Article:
Is there any European news other than Brexit that is worth reporting? Brexit! Brexit! Brexit! It has cast a magic spell over our media outlets and blinded us all to the EU story that really matters. An informed source at Bloomberg was pointing this out several months ago:

Europe’s Italian Problem Is Bigger Than Brexit

Italy isn’t going to leave the European Union. That’s what makes it so dangerous . . . the political foundations for further integration [fiscal and financial] aren’t in place, and the foundations of what’s already there look increasingly suspect. Brexit isn’t going to bring the structure down. Italy just might. 

Does sorcery explain the closed minds and short-sightedness of ‘expert’ opinion from within the UK? Can one detect a manic gleam in the eyes of TV interviewers besieging Downing Street? Why, Channel 4 News even managed to conjure up banner-waving spirits to stifle free debate on the lawns opposite Parliament. Were they chanting an incantation?

Double, double toil and trouble

Brexit burn and Brussels bubble

Dementors, those dark dispensers of depression from Azkaban in the parallel universe of Harry Potter, have taken over. What success they are having! Doom, gloom and despair stalk the land. And it is too often being chronicled by commentators schooled in the Rita Skeeter school of journalism.

The British media seem not to realise this but the Brussels bureaucrats most certainly do. Brexit will soon be a sideshow as the main circus act rolls into town – the Italian budget row.

This has slipped under the radar of most UK commentators. The mood music is being set by the German economy and by the European Central Bank (ECB). The former contracted by 0.2 per cent during the last quarter. Ours grew by 0.6 per cent. Meanwhile, the ECB’s stimulus package of so-called quantitative easing, in effect ‘money printing’, is about to end. It was a short-term ‘fix’ that has given a temporary lift to the EU economy. As any drug addict can vouch, the problem with one fix is that it soon leaves you needing another. To understand where that leads one need look no further than the performance of the Reichsbank under the Weimar Republic.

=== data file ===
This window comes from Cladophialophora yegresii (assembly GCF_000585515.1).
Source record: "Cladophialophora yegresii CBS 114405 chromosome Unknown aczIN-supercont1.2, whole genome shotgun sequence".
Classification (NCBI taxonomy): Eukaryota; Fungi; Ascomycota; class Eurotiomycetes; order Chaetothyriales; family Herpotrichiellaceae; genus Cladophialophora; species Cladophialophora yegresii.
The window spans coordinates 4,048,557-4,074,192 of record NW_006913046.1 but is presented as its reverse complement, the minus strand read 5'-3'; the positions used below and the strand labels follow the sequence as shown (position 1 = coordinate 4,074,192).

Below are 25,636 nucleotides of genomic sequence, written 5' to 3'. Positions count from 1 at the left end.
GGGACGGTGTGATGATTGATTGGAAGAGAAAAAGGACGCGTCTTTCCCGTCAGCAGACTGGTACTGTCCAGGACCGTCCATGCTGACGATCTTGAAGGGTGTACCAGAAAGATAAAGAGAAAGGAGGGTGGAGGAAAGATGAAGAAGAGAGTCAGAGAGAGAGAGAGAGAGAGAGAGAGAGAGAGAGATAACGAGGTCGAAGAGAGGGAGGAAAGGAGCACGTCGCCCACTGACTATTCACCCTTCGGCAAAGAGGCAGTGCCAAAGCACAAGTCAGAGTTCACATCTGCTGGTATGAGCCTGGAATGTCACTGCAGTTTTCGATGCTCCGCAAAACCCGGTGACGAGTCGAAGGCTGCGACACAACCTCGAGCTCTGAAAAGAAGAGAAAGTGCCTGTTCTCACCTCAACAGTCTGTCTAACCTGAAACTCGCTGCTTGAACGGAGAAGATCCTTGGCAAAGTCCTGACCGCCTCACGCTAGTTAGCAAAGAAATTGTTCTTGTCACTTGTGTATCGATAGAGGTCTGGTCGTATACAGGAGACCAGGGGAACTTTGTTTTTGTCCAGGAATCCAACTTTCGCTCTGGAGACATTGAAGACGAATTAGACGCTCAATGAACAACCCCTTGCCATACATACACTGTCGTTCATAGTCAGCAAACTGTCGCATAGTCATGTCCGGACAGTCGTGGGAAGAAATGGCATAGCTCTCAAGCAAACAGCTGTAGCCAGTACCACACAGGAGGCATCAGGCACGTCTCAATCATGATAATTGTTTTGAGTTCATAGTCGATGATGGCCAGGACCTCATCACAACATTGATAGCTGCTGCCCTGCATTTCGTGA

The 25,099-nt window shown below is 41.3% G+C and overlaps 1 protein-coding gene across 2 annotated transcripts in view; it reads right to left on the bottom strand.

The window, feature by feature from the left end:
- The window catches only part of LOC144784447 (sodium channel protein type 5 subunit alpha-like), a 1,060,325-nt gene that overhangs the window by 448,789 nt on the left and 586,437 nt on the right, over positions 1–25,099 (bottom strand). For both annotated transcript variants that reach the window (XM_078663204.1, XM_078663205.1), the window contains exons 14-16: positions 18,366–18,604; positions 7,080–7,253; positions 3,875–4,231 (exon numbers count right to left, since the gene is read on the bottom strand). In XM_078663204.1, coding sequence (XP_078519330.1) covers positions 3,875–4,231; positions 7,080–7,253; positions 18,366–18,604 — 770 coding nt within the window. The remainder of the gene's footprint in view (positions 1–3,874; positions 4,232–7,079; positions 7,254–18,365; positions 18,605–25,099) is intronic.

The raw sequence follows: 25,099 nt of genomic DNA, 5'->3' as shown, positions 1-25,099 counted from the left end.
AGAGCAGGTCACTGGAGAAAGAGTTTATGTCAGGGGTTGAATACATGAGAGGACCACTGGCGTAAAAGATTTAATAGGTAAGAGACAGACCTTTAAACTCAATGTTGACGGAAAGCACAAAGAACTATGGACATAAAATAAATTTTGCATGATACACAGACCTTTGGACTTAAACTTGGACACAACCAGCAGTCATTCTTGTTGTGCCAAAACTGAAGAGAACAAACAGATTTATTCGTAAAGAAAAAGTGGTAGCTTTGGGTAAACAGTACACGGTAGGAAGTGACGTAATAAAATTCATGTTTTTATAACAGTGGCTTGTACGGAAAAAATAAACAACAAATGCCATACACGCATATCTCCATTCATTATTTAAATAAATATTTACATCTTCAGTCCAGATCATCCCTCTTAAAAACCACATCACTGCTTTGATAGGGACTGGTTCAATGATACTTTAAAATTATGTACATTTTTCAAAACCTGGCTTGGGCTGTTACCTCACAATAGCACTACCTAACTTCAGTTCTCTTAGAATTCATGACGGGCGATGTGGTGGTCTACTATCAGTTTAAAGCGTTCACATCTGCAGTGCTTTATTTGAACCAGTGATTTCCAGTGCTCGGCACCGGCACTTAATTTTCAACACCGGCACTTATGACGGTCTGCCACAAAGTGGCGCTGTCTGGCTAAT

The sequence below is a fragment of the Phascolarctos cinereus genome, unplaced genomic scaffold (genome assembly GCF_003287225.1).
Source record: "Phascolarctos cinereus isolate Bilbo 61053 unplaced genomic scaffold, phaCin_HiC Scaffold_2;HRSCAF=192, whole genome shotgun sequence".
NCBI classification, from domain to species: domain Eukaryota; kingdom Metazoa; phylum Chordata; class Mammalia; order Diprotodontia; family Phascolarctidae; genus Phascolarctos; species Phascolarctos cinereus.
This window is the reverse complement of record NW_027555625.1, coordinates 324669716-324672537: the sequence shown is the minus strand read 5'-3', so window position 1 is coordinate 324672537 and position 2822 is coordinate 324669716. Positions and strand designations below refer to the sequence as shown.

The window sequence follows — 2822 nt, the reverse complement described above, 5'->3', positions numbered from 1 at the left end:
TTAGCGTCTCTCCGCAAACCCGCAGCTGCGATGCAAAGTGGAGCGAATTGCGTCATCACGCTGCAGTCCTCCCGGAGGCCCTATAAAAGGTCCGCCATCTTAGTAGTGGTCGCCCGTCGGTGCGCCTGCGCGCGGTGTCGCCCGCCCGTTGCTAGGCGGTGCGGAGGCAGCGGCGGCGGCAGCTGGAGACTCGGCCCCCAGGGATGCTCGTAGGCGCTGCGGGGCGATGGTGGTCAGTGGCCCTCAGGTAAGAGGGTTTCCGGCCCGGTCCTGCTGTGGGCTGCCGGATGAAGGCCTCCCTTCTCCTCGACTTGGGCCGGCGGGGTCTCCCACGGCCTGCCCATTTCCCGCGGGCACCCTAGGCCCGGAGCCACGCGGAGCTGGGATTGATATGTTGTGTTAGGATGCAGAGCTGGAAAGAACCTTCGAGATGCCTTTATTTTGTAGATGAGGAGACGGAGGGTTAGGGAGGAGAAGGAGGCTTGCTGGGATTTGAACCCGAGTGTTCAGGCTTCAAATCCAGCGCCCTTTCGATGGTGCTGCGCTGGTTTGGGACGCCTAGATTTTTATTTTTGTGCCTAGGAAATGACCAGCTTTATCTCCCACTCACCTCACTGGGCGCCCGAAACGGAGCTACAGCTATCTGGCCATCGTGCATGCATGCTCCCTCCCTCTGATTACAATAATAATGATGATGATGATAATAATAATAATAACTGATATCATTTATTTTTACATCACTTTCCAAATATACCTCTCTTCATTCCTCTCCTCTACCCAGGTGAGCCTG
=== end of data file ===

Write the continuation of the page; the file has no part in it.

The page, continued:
The moribund Italian economy is a case in point. It has become reliant on the ECB’s purchase of its government bonds. What will happen when this begins to end next month is almost as fraught with difficulties as the ECB changing course and buying the bonds after all. This will only encourage Italy to continue in its determination to run a budget deficit it cannot afford and which flouts EU rules. For the first time an EU member is saying ‘no’ to EU budget rules. This is the eurozone’s OK Corral moment but this time there will be no winners.

The EU is on course to hit the rocks and it is in the UK’s best interests to separate itself. Warnings about medical supplies not getting through unless we sign up to May’s surrender deal are the equivalent of death threats to keep us tied to the EU. Brussels knows that an economic and political downturn is coming; perhaps worse. Wherever you look there are problems – economic, political, social, environmental and more. Brussels does not want to allow the UK an escape route and is using the Northern Ireland border issue as its most effective lever of power. At all costs we must be made to share the burden of EU failure that is not so far around the corner.

When the dust settles it will surely be seen that the UK has to choose between freedom, which will likely entail some short-term hits to our economy, and vassalage, which will place us in short-term economic comfort at the price of losing our sovereignty for ever. That is the choice on offer. Escape or entrapment? If the EU wishes to impose a hard border on Northern Ireland, let it force that on the Republic.

It is time for ‘remainers’ to throw off the romantic and spellbound awe with which they view the European Union. Take a closer look at what is going on in Europe. It is failing and incapable of reform. Friendship? Yes. Fealty? No!

If you appreciated this article, perhaps you might consider making a donation to The Conservative Woman. Our contributors and editors are unpaid but there are inevitable costs associated with running a website. We receive no independent funding and depend on our readers to help us, either with regular or one-off payments. You can donate here. Thank you.